EOH is facing further allegations of questionable conduct, this time about BEE fronting and tender rigging relating to a R1.2-billion IT tender from the City of Joburg.
The City Press reported that a politically-connected middleman claims to have influenced the tender in favour of EOH Mthombo.
He claims he was promised 25% of the work if he made sure the tender went EOH Mthombo’s way, but was then cut out of the deal after the company won the contract.
Citing court papers filed by the politically-connected middleman, the report said he used his connections to ensure EOH Mthombo won the tender ahead of companies like Gijima and Accenture.
When the middleman threatened to expose EOH Mthombo they allegedly agreed to give him a share of the work, but only 2.5% instead of the 25% he was promised.
In a separate case, Gijima asked the High Court in Johannesburg to set aside the contract between the City of Joburg as it was allegedly awarded irregularly.
EOH said it has asked ENSafrica, a law firm which is already investigating corruption at the company, to include the latest allegations.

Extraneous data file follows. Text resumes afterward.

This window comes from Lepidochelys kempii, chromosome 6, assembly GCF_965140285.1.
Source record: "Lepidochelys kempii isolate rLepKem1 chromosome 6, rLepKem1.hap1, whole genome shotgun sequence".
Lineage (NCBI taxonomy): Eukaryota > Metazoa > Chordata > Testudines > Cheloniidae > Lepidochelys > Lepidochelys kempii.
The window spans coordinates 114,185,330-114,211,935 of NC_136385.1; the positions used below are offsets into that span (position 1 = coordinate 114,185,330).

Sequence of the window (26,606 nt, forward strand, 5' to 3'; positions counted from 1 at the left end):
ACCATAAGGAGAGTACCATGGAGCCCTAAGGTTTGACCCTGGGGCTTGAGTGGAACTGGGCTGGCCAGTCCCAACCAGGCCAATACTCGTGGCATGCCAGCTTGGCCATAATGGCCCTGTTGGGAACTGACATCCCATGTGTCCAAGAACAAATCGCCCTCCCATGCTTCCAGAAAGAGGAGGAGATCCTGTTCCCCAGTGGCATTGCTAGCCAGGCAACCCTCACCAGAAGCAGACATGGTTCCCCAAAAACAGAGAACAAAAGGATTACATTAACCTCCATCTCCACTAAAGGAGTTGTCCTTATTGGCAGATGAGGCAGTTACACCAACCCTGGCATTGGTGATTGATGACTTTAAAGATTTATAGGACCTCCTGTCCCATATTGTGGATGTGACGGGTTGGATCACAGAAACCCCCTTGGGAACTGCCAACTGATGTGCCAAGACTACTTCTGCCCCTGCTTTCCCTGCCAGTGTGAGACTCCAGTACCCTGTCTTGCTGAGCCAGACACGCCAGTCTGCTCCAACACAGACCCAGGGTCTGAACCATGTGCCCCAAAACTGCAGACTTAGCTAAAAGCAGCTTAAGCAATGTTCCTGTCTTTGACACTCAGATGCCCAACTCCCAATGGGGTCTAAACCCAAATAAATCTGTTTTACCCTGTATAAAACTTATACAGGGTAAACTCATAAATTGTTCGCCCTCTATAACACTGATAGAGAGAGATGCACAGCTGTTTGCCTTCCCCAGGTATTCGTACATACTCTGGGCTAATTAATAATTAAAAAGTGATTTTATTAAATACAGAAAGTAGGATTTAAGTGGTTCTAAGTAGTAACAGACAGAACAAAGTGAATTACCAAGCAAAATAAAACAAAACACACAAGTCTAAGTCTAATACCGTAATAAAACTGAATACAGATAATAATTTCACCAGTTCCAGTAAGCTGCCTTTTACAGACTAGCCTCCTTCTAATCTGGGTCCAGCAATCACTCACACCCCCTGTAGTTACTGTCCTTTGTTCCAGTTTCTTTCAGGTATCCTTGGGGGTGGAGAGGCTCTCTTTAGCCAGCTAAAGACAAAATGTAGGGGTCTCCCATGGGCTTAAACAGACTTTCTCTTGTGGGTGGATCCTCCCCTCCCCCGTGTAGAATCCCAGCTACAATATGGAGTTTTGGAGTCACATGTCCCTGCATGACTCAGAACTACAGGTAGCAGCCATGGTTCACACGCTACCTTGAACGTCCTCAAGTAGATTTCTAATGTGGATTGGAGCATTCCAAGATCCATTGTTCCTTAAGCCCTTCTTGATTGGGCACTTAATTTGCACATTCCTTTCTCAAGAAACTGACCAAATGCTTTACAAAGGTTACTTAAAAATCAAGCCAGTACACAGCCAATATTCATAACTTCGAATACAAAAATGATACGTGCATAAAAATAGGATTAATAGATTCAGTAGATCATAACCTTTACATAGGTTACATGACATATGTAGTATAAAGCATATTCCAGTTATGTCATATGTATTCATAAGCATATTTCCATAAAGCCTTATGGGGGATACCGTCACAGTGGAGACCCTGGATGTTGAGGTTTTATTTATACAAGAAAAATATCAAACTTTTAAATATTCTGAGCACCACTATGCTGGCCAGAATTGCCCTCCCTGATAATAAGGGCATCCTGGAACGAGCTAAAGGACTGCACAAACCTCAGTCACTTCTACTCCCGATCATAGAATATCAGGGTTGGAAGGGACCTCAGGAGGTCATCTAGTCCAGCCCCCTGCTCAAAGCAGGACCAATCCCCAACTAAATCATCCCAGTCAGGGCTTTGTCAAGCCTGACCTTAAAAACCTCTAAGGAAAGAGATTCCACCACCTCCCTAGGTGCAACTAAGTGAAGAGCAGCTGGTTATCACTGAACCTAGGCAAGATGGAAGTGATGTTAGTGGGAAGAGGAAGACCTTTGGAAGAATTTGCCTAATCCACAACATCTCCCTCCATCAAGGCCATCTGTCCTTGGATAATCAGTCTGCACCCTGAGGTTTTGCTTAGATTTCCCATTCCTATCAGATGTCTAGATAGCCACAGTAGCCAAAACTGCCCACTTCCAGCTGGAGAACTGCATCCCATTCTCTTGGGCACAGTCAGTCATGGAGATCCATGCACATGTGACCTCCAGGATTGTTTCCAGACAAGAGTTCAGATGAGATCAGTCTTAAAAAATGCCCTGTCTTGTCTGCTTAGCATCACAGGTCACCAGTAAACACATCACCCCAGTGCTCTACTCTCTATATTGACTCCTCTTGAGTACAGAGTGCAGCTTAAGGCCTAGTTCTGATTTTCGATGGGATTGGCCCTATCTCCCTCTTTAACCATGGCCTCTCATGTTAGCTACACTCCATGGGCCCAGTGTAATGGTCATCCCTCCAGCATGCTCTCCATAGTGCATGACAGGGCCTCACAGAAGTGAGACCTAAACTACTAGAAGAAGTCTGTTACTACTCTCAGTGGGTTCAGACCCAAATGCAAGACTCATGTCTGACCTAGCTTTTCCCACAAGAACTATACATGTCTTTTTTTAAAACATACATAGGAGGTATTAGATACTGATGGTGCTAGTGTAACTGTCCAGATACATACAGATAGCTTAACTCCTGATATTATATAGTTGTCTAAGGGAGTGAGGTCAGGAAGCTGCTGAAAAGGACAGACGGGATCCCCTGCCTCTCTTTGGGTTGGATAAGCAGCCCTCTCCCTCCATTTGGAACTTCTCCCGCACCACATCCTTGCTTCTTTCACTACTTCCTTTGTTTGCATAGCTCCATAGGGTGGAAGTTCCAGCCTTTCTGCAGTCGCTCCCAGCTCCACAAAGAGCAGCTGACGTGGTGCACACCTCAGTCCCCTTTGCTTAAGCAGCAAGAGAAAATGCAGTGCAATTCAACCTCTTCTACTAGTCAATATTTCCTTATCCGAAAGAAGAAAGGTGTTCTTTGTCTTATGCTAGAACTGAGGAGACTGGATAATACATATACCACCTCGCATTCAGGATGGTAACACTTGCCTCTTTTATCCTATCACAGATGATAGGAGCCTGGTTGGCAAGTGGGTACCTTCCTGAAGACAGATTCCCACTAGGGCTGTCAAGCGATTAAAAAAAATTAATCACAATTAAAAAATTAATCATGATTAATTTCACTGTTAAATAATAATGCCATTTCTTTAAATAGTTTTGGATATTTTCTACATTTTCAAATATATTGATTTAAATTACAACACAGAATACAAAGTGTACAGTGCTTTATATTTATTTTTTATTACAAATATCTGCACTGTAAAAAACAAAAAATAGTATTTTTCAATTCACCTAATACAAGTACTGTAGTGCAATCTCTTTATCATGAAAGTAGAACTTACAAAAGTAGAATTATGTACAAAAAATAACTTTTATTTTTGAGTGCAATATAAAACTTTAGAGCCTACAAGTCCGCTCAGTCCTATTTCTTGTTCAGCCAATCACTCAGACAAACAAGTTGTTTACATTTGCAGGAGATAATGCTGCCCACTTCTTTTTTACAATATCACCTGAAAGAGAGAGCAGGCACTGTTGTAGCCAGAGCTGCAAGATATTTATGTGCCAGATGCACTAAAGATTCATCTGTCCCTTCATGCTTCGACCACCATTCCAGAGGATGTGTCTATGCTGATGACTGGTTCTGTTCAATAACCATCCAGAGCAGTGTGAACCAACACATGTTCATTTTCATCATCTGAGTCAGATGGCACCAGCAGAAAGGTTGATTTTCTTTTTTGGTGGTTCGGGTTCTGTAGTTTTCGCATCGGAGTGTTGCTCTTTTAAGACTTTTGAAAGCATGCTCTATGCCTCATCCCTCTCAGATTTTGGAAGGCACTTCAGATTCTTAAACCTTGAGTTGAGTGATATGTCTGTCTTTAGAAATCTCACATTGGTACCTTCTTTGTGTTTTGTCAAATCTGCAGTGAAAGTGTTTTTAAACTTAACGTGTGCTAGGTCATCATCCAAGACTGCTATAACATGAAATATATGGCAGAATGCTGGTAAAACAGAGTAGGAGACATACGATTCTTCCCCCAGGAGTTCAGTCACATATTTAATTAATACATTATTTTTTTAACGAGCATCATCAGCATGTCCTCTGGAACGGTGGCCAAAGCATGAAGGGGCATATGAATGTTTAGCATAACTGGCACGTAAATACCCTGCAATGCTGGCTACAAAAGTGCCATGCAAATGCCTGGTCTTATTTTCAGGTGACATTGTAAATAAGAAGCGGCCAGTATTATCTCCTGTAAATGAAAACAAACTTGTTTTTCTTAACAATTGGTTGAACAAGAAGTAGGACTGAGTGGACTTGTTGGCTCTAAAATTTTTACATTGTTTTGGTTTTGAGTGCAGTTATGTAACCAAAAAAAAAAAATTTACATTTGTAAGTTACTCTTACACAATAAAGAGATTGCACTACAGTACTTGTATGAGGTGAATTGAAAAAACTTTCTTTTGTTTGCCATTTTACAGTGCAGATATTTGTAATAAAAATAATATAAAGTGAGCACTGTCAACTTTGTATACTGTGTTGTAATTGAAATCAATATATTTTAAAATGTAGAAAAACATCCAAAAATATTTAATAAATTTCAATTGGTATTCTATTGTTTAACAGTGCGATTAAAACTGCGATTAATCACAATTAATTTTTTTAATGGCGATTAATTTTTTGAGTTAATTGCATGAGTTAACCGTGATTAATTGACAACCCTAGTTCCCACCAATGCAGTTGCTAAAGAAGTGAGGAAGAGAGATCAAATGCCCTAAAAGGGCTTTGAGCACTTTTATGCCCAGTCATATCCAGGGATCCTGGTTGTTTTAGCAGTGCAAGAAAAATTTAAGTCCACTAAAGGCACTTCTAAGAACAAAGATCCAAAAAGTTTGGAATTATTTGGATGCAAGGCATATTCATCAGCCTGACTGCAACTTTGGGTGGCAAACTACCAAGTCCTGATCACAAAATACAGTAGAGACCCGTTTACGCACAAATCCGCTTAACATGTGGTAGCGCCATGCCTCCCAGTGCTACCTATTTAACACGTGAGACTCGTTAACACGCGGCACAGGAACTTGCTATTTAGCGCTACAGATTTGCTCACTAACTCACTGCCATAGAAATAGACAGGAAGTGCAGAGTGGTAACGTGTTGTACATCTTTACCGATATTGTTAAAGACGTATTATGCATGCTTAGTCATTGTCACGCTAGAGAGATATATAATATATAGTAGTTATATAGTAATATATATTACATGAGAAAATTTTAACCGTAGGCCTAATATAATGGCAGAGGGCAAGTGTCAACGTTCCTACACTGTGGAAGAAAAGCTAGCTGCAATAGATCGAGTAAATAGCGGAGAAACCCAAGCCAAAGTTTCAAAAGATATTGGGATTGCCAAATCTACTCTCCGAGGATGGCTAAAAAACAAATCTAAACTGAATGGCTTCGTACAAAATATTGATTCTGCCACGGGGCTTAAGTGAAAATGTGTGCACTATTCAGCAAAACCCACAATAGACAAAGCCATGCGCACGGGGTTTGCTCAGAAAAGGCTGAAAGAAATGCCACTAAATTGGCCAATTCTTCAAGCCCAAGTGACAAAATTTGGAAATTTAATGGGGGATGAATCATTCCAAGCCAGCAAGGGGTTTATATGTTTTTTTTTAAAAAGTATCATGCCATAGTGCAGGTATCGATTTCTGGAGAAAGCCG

Corruption at EOH
Earlier this month, EOH released the results of an investigation by ENSafrica into corruption at the company which found “evidence of serious governance failings and wrongdoing”.
The probe was requested by EOH CEO Stephen van Coller earlier this year, following reports of irregularities in the supply of Microsoft software to the South African government.
ENSafrica discovered evidence of tender irregularities, EOH employees conspiring with preferred suppliers to inflate software licence sales, and inappropriate sponsorships and donations.
Payments of R1.2 billion to 78 supplier entities are being investigated by the company to determine whether appropriate work was done for services rendered.
EOH said it has terminated the employment of individuals directly involved in irregular activities.
The company added that it has reported the implicated parties to the Hawks and instructed ENSafrica to initiate criminal charges against the perpetrators to recover losses.